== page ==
Wednesday, November 28, 2012


A trend I've noticed within most of the experimental texts we've read this semester is their tendency to end in an indefinite way. At times, the story may seem incomplete; at other times, circular. Perhaps we are unsettled due to the uncertain conclusion. To look at the last few lines of some texts that this applies to:

Women in Love
"You can't have two kinds of love. Why should you!"
"It seems as if I can't," he said. "Yet I wanted it."
"You can't have it, because it's false, impossible," she said.
"I don't believe that," he answered.
--> In this case, Birkin feels unsettled.

Voyage in the Dark:
"And about starting all over again, all over again...."
-->Here we have uncertainty of a potential circularity (rather than a new beginning).

The Golden Notebook
"The two women kissed and separated."
--> OK, but we have no idea where this leaves Anna. Not really.

Never Let Me Go
"I just waited a bit, then turned back to the car, to drive off to wherever it was I was supposed to be."
--> Vague, so vague. We don't actually see Kathy become a donor-- could she find her way out? Or is she accepting her pending doom?

This does not work quite as well for The Waves, Loving, Molloy, or Crash (please correct me if you disagree). But I think it's obvious in at half of these texts that we are left with uncertainty. I know I wasn't fully satisfied with these endings, though I accepted them because I had to. Perhaps this relates to Brad's discussion about the narrators that we can't fully trust. Maybe it's narrator unreliability that causes us confusion or doubt about the end of the novels. I believe this is a characteristic of experimental texts: questioning, contradictions, doubts, uncertain narrators and endings of novels.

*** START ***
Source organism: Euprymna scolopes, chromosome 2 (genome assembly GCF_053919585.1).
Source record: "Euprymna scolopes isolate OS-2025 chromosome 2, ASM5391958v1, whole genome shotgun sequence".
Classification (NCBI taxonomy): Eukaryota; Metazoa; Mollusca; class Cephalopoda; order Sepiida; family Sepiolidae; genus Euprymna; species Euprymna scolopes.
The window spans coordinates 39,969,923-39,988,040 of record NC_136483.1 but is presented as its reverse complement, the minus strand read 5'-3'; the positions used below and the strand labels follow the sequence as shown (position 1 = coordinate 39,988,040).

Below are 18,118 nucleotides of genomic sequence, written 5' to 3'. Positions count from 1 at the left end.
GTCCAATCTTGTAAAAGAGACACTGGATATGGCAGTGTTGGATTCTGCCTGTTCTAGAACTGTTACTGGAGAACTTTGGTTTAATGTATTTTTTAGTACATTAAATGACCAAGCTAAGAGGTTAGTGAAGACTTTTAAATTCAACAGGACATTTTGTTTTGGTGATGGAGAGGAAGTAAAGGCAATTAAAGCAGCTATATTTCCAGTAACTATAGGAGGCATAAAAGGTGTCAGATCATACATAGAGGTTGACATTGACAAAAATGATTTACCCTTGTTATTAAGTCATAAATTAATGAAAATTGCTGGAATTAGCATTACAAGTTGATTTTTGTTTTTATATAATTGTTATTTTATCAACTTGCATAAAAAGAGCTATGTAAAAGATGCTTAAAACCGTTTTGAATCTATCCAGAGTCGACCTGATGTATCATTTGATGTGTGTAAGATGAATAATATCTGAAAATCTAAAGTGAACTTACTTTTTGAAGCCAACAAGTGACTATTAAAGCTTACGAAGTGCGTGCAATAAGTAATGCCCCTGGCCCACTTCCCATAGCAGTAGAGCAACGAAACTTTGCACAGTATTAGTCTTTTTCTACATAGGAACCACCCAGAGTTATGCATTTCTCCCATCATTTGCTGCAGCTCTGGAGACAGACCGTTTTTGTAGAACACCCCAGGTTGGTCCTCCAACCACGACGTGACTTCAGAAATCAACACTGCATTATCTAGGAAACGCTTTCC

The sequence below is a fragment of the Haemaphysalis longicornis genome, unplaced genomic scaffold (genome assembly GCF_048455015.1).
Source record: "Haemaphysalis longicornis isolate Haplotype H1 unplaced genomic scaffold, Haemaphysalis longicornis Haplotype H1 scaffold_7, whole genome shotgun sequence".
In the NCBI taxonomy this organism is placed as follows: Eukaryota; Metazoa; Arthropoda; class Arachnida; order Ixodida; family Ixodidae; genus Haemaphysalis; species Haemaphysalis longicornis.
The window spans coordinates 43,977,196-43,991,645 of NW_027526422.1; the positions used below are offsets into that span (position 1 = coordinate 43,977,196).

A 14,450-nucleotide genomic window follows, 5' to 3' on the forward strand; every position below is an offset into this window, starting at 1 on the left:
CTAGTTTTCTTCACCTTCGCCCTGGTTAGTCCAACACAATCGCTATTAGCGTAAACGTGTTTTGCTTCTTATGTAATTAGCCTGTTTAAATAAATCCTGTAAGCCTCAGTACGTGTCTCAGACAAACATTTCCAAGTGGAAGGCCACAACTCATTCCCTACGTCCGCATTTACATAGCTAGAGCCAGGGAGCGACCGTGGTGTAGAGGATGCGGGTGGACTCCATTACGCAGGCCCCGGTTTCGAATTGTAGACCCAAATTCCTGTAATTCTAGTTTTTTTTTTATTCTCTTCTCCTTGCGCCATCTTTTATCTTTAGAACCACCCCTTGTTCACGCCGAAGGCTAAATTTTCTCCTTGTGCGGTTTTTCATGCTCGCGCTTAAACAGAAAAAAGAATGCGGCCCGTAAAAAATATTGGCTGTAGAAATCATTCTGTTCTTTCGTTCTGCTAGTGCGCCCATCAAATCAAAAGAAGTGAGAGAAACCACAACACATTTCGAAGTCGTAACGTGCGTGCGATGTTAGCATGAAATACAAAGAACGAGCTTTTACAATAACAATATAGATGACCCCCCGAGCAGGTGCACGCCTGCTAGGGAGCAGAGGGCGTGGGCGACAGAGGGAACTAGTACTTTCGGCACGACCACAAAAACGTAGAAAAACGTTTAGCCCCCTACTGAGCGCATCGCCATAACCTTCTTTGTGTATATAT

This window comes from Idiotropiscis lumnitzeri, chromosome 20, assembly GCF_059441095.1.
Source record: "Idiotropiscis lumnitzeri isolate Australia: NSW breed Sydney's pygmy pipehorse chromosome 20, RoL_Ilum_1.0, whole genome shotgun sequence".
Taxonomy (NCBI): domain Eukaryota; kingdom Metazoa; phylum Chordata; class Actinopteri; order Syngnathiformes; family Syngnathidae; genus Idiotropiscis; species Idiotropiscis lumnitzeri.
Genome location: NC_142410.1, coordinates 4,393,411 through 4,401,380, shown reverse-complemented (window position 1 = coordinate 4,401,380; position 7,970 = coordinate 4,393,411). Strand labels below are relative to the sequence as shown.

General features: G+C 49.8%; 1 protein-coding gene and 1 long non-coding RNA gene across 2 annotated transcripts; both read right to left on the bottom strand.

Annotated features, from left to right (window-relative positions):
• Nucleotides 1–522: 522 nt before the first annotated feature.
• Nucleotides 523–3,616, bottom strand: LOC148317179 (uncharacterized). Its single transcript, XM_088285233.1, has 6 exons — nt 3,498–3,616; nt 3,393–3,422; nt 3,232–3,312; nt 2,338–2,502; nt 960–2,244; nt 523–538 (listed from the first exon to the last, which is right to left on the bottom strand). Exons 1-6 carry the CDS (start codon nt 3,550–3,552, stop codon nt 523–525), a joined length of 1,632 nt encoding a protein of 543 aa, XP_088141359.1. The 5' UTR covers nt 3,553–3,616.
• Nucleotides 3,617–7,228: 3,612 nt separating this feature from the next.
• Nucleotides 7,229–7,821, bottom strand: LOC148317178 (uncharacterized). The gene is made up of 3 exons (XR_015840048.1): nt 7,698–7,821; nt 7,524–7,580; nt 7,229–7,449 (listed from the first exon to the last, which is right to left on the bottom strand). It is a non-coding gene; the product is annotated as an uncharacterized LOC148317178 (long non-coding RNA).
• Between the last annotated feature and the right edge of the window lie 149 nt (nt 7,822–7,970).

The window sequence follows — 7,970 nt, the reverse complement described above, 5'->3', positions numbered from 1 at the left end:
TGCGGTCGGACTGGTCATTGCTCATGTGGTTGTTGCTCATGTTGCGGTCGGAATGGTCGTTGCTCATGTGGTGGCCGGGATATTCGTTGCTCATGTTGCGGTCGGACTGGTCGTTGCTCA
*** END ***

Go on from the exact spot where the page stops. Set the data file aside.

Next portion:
1. I agree with your last statement, the trend of uncertain storytelling is definitely an experimental characteristic of these texts. Molloy's whole story is told in this way. And The Waves and Crash are both stories of groups of connected people told by the author in fragmented memories and descriptions of time and place. So, yes I think that the reader is able to interpret these novels in different ways. Experimental fiction allows readers to be part of the story themselves, I feel like each of the novels we've read this semester have brought me into them--or engaged me in ways "traditional" texts often can't.

  2. The Waves ends rather inconclusively/vaguely, with that italics line about waves. We decided that waves symbolized a cycle, a repetition. So there really isn't an ending, only a continuance.


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